Dwindling volunteer numbers putting Milton youth soccer in jeopardy

A Milton Youth Soccer Club player brings the ball up the field.

The Milton Youth Soccer Club (MYSC) is facing the very-real possibility of shutting down as it watches a trend of losing volunteer coaches and board members continue.

The club has been losing board members over the last few years and is currently down to just a handful who remain. With some of those set to move on or have their positions expire this coming summer, MYSC might have to drop certain programs or cease operations all together.

Additionally, the board finds itself in a constant struggle to have enough coaches for all of its teams and is trying to find ways to recruit more helpers.

“I am worried about the coaching situation--but hopeful that parents will continue to step up and that we can find a way to support them better in the future,” said board member Scott Tomasi who acts as the referee and equipment coordinators.

“I see private and premier programs growing in all sports; as players and parents commit to those year-round sports, the pool of volunteers will go down across the board. I think we will see it first in the board membership and the program’s organization volunteers. It is easier to step up [and coach] when your child is on the team and you will likely be at the practice or game anyway; it is a bigger ask of a person to show up and sort equipment, register teams, organize uniform orders, or try to find those resources for other coaches. I think we will see the volunteer program organizers for youth sports go away before coaches.”

This past fall, MYSC had 38 coaches for 22 recreational teams which were comprised of 171 registered players. On the travel side of the club, there were just six coaches for the six teams and 55 registered kids. This spring, however, the board currently has just four coaches lined up for the seven expected travel teams. Tomasi said the board will be forced to ask people to volunteer to coach multiple teams if more don’t step up; otherwise, certain teams might not be able to play their season.

The club allows for co-coaches and usually has a better time finding assistants once head coaches are in place. While the time commitment is a large factor in people shying away from volunteering, Tomasi thinks it’s more that potential coaches are worried that they don’t possess the knowledge required to run a team.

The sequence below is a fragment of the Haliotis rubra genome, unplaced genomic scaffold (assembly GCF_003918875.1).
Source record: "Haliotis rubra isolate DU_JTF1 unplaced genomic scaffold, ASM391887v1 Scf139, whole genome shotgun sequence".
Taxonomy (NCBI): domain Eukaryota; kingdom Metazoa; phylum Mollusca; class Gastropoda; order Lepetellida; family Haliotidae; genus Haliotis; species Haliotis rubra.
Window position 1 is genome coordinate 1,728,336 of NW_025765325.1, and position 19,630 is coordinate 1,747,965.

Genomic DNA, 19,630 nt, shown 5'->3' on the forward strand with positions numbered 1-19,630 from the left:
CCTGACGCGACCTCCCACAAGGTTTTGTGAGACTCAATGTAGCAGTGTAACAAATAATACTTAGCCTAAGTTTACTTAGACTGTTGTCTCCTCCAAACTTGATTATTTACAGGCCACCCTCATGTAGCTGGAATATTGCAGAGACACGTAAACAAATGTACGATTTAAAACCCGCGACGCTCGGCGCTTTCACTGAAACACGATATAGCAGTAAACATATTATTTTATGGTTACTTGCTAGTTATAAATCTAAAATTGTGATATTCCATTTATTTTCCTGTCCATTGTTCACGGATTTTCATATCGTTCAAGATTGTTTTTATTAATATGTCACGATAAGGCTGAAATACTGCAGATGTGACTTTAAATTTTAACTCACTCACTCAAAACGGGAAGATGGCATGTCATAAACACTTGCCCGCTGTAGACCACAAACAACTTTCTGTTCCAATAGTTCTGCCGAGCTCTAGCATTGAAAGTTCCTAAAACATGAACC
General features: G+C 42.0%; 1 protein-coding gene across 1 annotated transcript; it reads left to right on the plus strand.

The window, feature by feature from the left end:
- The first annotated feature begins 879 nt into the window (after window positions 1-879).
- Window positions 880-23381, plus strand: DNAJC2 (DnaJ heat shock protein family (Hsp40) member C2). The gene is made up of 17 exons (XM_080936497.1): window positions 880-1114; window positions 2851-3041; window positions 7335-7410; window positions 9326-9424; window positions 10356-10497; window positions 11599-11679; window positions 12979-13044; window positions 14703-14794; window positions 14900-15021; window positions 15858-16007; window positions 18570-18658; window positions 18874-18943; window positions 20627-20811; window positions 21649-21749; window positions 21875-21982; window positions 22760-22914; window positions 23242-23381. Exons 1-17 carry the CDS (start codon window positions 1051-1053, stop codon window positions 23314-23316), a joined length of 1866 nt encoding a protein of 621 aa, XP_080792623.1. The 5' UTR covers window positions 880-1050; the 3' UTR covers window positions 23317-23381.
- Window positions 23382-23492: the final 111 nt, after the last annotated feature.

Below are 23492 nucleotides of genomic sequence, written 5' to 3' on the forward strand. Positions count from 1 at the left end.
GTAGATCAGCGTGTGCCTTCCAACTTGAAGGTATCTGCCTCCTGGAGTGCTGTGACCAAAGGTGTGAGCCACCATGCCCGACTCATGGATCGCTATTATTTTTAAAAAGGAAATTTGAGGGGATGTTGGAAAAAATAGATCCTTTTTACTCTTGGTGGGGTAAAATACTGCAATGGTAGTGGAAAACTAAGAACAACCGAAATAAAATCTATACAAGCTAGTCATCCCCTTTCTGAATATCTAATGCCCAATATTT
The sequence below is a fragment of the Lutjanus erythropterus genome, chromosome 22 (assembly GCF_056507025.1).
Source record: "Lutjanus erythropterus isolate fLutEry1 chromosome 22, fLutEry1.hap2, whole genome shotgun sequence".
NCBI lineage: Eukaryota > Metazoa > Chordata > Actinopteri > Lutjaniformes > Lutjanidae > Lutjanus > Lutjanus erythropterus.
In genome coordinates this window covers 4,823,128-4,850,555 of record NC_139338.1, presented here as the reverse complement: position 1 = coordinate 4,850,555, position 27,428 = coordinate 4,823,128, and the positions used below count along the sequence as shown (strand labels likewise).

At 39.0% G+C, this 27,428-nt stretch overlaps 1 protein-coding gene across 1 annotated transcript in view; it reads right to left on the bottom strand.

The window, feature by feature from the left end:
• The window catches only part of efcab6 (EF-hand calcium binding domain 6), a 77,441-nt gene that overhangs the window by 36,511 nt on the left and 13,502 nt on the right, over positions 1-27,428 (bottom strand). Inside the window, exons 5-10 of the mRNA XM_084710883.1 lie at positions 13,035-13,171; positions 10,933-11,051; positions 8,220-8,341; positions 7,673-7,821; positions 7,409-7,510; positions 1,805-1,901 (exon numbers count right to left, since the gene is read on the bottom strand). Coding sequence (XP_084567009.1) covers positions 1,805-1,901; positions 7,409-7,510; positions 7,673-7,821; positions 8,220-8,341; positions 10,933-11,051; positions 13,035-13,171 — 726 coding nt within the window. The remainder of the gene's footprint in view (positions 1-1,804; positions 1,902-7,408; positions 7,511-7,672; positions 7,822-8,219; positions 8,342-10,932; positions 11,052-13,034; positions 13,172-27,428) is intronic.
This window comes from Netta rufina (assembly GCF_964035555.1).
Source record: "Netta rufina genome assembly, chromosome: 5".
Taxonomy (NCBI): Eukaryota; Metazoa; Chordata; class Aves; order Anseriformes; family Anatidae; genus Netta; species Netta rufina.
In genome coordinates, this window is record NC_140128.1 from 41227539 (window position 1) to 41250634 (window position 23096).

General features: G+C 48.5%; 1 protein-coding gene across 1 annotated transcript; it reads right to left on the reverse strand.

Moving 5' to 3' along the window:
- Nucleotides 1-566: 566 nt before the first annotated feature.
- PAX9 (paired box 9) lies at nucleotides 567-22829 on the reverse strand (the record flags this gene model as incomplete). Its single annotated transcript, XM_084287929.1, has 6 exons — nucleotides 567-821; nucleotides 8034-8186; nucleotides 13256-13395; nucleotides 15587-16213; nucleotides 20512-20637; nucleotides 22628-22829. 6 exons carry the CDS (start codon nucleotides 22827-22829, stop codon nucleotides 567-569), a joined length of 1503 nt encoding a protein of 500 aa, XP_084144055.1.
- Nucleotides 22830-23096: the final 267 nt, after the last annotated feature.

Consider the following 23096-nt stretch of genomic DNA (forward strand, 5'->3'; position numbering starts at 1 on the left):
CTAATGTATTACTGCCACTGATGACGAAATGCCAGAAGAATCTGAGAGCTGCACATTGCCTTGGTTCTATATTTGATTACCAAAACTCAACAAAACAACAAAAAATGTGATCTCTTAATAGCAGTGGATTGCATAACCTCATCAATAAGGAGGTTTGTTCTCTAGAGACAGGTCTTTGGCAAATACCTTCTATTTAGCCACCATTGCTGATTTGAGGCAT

“This is very prevalent in travel where it is more competitive,” he said, “but we also see it in recreational soccer. We have tried to give more resources and clinics, but it is a leap of faith to volunteer for something on the hope that the board members, who are also volunteers, will help you if you need it or that you can find help online.”

The club’s board tries to make the endeavor less of a burden than people might think--taking on the tasks of registering players, scheduling games, ensuring that fields and equipment are ready, and handling any parent/player issues within the program. Additionally, MYSC offers training for coaches to get a better sense of the role and how they should be leading a team.

An incentive offered in the attempt to garner more board members is waiving childrens’ registration fees for anyone who serves more than a year. The board is also discussing potential incentives for people willing to volunteer as coaches.

“When I joined the board eight years ago, it seemed like it was easier to get people to volunteer to coach; now it’s like begging,” said eight-year board member Sarah Metcalf. “Our board members usually stay on for less than five years and help while their children are in the youth soccer program--then they move on. I love seeing the kids out on the fields--smiling, laughing, and having a great time. But that may come to an end unless we can get more volunteers to run the programs we offer.”

Another piece of the problem is that the premiere travel programs--which can come with an annual cost about eight times as much as that of MYSC’s--is pulling away players and, thus, coaches. Tomasi, however, thinks that there is still a place for Milton Youth and that it provides a valuable option to the area.

“I like the idea of town sports, because we offer opportunities for the novice who would like to try the sport for the first time--as well as the player who has played for awhile and wants to be more competitive and challenged,” he added. “We offer this without the year-round dedication to a single sport or money to play for a premier club program. My girls have tried town softball and basketball and learned to love those sports because of the volunteers who run these programs. I am grateful to those volunteers, and I would hate to lose that in our community.”

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